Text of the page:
Galerie Paris-Beijing is pleased to present the second solo exhibition of Liu Bolin in its Paris space. An internationally celebrated artist, most known for his camouflage photo-performance series Hiding in the City, Liu Bolin will reveal exclusively to the Parisian public his most recent (dating 2012) previously unseen images took in China and Paris.
After his recent noteworthy participation in the Images de Vevey Festival (Switzerland), where his photographs were printed on the walls of the town, reaching gigantic sizes up to 600 square meters, Liu Bolin will be a guest at the Made in Asia Festival in Toulouse (France, February 2013) for a major personal retrospective of his work. Galerie Paris-Beijing will show his work again next March in its new Brussels space, for a main retrospective exhibition retracing the last ten years of the artist’s creation, from his first sculptures to his recent monumental installations.
His name is Liu Bolin, also known as ‘the chameleon man’. A Chinese artist of the new generation (born in 1973), Liu Bolin is specialized in stunning performances in which he perfectly disguises himself as the surroundings, constantly playing between the visible and the invisible. By making use of a number of artistic genres and techniques, ranging from sculpture to body art, from performance to photography, Liu Bolin is capable of posing for hours completely motionless.
Thanks to his team of collaborators that includes painters and photographers, his body ends up completely swallowed up by the environment. No Photoshop post-production, rather, very careful body painting and a meticulous study of perspective is what makes the finest quality of his camouflages. Indeed, it is only after an extended series of snapshots that the artist finally selects what he regards as the image that best captures his evanescent presence.
To spot ‘the invisible man’ out may even turn into a sort of game. Yet the origin of Liu Bolin’s camouflaging performances is anything but playful. It all began with the destruction of the artist’s atelier at the Suojia Village International Arts Camp, a Beijing suburb where hundreds of artists were based. On November 16, 2005, in the context of the works for the Olympic Games of 2008, Chinese authorities began demolishing the village, evicting its inhabitants.
Liu Bolin’s series Hiding in the City tells this story. The series opens with the silent protest of a self-portrait in which an immobile artist camouflaged as bricks lies down among the ruins of his own atelier. Execution is perfect, the illusion disquieting.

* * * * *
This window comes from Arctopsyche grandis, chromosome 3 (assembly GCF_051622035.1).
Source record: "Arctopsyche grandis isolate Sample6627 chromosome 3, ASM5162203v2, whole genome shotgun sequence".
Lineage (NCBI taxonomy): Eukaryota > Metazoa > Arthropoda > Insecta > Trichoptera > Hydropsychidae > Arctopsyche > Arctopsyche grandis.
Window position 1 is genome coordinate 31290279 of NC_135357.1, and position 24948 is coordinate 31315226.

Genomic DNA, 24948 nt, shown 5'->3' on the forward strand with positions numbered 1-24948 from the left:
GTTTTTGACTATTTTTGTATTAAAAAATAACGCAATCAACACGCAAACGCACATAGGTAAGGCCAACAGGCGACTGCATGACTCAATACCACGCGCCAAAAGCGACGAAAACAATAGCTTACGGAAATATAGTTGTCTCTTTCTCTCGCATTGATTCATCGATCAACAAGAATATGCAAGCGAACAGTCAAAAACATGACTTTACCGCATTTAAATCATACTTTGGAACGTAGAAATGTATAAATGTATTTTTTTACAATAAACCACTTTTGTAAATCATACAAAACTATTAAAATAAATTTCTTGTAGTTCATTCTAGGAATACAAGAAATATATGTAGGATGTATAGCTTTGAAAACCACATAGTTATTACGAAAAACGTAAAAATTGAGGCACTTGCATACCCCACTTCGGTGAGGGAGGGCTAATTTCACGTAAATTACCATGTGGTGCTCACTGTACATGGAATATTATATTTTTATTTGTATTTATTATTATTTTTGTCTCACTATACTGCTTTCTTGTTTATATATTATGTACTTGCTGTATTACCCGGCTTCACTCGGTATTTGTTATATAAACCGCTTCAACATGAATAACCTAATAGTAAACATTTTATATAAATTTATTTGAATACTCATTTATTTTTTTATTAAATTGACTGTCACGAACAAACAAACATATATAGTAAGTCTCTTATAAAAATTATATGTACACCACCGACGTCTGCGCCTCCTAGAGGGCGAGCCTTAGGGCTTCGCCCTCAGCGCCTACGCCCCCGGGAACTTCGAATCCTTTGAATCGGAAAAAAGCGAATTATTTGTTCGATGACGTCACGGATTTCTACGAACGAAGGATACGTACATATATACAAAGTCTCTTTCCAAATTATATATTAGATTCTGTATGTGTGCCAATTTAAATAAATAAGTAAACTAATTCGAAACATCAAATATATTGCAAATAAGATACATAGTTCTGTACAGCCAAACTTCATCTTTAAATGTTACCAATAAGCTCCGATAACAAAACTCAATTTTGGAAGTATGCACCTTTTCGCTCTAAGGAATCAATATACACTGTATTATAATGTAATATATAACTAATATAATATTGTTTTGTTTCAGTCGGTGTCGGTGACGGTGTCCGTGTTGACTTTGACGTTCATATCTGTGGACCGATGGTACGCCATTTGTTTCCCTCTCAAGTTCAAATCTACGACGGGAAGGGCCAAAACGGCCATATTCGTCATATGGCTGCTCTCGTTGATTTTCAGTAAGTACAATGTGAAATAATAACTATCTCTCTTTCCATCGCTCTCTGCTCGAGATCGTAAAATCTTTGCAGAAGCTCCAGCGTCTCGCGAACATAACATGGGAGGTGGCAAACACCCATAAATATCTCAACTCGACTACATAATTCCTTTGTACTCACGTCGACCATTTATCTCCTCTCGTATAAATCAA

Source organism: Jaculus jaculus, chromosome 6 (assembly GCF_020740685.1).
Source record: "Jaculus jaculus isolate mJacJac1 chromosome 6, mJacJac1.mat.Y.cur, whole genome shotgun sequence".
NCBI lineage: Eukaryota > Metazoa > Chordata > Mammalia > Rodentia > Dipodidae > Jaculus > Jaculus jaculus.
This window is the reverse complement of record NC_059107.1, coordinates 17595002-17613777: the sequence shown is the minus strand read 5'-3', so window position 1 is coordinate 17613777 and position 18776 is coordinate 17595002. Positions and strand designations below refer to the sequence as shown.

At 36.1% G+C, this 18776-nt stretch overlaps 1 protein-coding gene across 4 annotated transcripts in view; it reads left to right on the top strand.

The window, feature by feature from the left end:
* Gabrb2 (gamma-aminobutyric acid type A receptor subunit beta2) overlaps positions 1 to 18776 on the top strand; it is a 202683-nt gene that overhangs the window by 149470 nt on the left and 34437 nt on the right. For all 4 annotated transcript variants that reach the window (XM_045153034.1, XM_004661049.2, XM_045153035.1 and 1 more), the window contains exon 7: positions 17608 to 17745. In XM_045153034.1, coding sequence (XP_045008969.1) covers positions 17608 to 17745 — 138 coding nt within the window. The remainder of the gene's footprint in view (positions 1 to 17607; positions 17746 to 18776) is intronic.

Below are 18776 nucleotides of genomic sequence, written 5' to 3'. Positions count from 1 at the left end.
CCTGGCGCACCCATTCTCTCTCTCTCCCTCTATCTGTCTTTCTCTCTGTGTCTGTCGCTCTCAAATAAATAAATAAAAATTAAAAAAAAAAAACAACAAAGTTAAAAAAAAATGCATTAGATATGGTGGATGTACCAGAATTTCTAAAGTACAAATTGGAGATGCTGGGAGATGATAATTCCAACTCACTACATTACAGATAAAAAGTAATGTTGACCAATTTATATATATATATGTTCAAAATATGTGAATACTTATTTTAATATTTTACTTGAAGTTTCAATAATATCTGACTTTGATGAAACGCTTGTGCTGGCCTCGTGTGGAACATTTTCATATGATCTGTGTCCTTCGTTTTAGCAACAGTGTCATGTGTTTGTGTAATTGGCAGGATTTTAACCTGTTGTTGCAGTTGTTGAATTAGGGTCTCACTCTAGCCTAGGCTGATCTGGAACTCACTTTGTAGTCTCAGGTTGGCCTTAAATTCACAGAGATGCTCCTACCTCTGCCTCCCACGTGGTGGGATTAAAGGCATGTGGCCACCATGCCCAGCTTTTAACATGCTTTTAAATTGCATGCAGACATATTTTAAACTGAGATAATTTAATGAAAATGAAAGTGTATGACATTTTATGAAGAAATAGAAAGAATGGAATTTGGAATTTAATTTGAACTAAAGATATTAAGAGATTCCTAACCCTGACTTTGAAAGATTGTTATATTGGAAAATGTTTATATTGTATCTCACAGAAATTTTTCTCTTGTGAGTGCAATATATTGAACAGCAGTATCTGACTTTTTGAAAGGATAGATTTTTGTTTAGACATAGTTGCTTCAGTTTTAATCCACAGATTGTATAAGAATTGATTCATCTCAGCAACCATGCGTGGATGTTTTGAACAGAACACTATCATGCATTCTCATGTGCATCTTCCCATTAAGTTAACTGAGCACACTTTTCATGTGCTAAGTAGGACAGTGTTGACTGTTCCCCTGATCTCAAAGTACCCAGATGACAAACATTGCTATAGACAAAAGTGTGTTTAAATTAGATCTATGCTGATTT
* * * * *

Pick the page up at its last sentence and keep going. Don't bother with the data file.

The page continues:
It is in the context of a booming China, with its unruly economic development, its massive urbanization, and the ensuing large-scale societal consequences, that Liu Bolin’s artistic production makes sense. The artist belongs to a generation born under Mao and grown up in the 1980s on the ashes of Cultural Revolution. Originally from the Shandong district, Liu Bolin moved to Beijing in 1999, where he graduated at the Central Academy of Fine Arts, specializing in sculpture under the guidance of Sui Jianguo. At about that time, he also joined the milieu of alternative artists’ communities.
Following the model of the Beijing East Village (1993-1998), such communities enabled young artists to experiment with performance art beyond censorship and political and cultural conservatism.
In recent years, Liu Bolin’s project Hiding in the City evolved and his research moved westward, turning into a critique of the social issues related to economic globalization, including the complex relation between civil society and financial power, ecology and the exploitation of natural resources, tradition and innovation, conservation and the destruction of heritage.
In the series Hiding in Italy (2010), Hiding in Paris (2011) and Hiding in New York (2011), the artist hides himself in various surroundings, conveying a message that is each time different and which mirrors his relationship to the world, whether in terms of belonging, condemnation, empathy or flight.
Liu Bolin does not resist the mainstream, rather, he dives into it and takes shelter behind it. He has described his philosophy as follows: ‘Each one chooses his or her path to come in contact with the external world. I chose to merge with the environment. Instead of saying that I simply disappear into the background, it would be better to say that the environment has engulfed me and that, consequently, I cannot afford to choose to be either active or passive’.
Although it may sound as a kind of Epicurean profession of faith, in fact, Liu Bolin’s phantasmagorical presence in urban landscapes full of symbols and writings has nothing to do with the serene motto of the Ancients, ‘To be happy, do live apart’. Rather, his images possess a more somber anthropological resonance which corresponds to a widespread strategy of deception in the natural world: the ability to camouflage oneself is indeed one of the most important factors for survival for many species of plants and animals.
His performances thus speak of the individual’s capacity to adapt to environmental changes and reaffirm human resilience vis-à-vis social, political, economic, urban and ecological transformations. But, in the human world, where complex cultural and social artifices reign, camouflage can develop into a paradoxical strategy of visibility. By staging his own absence, the artist can express himself while remaining protected by its own work.